Concerning love...you'd be surprised how powerful it is to raise a person up to their worth. As we are, we don't understand our worth. We live according to lust; in most cases, we don't know what love is let alone feel it. But for God, who formed each of us as special creations for himself and his own purposes, we have great worth. It's that great worth that each of us has in God's eyes that motivates his love for us.
And it's an understanding of God's (basically infinite) worth that motivates our self-sacrificial love for him.

edit on 22-7-2017 by CLPrime because: (no reason given)



posted on Jul, 23 2017 @ 02:31 AM
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a reply to: CLPrime

Yes, the Pharisees wanted Christ dead, proclaiming oneself a son of God was the same as proclaiming yourself as God, Judaism understood the claim and the ramifications of the claim
It seems you possibly don't

Irrespective, I understand, Christ is the same as the Father, albeit, different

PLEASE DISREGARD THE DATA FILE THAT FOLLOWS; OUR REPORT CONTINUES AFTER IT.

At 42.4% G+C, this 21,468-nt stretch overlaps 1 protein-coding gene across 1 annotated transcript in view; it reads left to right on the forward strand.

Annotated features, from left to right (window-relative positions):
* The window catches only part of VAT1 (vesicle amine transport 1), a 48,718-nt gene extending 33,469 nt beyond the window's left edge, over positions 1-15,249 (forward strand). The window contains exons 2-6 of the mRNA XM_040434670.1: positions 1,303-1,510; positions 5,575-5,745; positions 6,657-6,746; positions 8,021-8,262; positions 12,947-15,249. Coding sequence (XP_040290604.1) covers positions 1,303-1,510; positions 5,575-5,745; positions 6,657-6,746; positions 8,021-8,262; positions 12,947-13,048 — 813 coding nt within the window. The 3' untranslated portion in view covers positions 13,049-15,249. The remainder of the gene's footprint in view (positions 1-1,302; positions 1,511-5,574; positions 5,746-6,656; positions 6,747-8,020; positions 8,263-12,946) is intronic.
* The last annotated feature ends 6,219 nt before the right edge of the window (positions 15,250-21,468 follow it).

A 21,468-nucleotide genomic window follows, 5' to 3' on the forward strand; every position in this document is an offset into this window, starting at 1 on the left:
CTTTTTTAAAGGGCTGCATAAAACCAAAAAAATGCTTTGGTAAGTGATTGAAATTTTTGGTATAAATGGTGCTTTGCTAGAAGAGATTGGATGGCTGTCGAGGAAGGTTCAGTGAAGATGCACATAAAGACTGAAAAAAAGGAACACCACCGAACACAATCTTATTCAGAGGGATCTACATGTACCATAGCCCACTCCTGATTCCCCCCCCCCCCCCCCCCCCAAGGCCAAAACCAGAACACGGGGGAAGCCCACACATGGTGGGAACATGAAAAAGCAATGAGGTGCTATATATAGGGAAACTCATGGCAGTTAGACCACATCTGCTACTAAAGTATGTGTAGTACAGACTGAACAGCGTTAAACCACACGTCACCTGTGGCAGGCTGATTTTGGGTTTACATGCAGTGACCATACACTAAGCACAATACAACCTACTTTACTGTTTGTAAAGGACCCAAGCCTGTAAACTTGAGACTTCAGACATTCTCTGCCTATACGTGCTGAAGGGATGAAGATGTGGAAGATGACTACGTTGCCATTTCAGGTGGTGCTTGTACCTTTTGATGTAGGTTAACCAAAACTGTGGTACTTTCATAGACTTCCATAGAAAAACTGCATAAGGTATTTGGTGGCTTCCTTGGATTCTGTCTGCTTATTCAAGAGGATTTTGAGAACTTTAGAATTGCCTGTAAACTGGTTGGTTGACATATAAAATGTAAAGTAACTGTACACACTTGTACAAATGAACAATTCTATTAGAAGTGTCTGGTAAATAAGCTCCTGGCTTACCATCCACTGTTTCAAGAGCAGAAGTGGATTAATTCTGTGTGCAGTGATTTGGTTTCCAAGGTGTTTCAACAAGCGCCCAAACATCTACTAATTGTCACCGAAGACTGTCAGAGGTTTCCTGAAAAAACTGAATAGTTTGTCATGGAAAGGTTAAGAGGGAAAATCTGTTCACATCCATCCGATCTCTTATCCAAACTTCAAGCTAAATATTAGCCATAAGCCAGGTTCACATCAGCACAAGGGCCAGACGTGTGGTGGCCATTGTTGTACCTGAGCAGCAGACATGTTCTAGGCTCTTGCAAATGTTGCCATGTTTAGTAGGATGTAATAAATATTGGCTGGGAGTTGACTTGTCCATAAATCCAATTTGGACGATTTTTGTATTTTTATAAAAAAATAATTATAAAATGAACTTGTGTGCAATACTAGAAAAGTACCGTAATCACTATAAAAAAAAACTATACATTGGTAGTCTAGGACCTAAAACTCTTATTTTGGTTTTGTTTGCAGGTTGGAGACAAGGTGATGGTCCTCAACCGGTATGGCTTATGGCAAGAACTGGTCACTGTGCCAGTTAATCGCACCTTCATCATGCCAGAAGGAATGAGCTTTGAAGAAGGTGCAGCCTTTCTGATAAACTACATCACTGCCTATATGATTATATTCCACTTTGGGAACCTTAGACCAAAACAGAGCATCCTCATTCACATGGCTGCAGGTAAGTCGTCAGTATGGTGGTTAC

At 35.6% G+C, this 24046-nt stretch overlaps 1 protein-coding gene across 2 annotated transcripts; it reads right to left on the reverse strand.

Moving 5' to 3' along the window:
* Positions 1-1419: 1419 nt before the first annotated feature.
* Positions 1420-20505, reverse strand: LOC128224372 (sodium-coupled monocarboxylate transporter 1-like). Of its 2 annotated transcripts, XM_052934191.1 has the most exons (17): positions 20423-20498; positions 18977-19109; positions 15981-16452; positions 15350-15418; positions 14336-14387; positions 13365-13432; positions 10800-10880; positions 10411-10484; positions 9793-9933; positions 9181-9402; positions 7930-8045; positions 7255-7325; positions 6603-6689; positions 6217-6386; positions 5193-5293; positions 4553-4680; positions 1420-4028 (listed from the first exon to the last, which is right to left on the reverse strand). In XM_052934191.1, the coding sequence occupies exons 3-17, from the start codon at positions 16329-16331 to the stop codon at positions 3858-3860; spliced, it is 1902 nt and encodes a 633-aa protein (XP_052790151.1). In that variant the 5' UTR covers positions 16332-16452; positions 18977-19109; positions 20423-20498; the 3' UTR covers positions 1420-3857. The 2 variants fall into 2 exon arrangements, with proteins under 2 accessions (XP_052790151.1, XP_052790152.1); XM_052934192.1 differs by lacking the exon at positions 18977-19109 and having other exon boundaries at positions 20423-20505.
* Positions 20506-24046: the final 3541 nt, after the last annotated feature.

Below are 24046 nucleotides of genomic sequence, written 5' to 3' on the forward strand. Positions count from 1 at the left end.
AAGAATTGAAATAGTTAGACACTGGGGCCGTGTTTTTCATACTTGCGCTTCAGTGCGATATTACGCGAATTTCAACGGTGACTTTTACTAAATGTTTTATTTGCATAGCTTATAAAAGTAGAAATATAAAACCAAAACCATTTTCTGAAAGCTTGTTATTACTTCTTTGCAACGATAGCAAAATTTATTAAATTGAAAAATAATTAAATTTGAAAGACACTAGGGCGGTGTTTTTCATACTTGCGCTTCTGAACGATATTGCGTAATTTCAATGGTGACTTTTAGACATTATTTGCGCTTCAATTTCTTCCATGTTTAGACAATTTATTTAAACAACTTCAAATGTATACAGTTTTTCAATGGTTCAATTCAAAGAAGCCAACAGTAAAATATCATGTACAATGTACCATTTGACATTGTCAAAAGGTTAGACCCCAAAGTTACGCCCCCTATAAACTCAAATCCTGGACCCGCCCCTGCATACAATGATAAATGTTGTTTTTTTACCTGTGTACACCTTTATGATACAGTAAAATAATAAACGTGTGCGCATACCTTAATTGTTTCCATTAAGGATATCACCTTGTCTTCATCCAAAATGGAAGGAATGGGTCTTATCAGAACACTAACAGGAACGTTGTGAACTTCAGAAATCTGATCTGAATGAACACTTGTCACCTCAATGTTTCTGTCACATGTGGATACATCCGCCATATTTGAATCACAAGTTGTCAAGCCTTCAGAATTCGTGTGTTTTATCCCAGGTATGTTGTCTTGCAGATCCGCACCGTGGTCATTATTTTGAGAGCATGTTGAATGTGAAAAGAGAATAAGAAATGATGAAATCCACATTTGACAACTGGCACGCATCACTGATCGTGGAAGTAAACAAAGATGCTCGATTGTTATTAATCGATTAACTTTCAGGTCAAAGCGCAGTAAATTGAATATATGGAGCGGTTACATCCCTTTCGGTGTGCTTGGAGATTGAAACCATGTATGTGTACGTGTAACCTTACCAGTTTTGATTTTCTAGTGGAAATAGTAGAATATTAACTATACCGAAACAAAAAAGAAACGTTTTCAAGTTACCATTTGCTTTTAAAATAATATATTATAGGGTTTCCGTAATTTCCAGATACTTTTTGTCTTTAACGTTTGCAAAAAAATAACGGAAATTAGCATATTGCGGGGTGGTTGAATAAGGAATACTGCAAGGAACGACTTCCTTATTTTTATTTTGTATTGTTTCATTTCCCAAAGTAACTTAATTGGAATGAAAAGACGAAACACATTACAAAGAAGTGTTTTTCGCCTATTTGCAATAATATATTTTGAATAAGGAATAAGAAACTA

If God didn't understand what would come of Christ on the cross, the worship that Christ would receive, the Father would not have compromised Himself.
Jesus is God, though He doesn't ask for worship, He receives it from His church

God has created humanity to be as I assume, His equals, or possibly as close as it can be. Because love doesn't create lesser, love by Godly definition requires that the lesser is given the capacity to be the greater, true love, self sacrifice

You have a very JW.org theology



posted on Jul, 24 2017 @ 05:21 PM
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a reply to: Raggedyman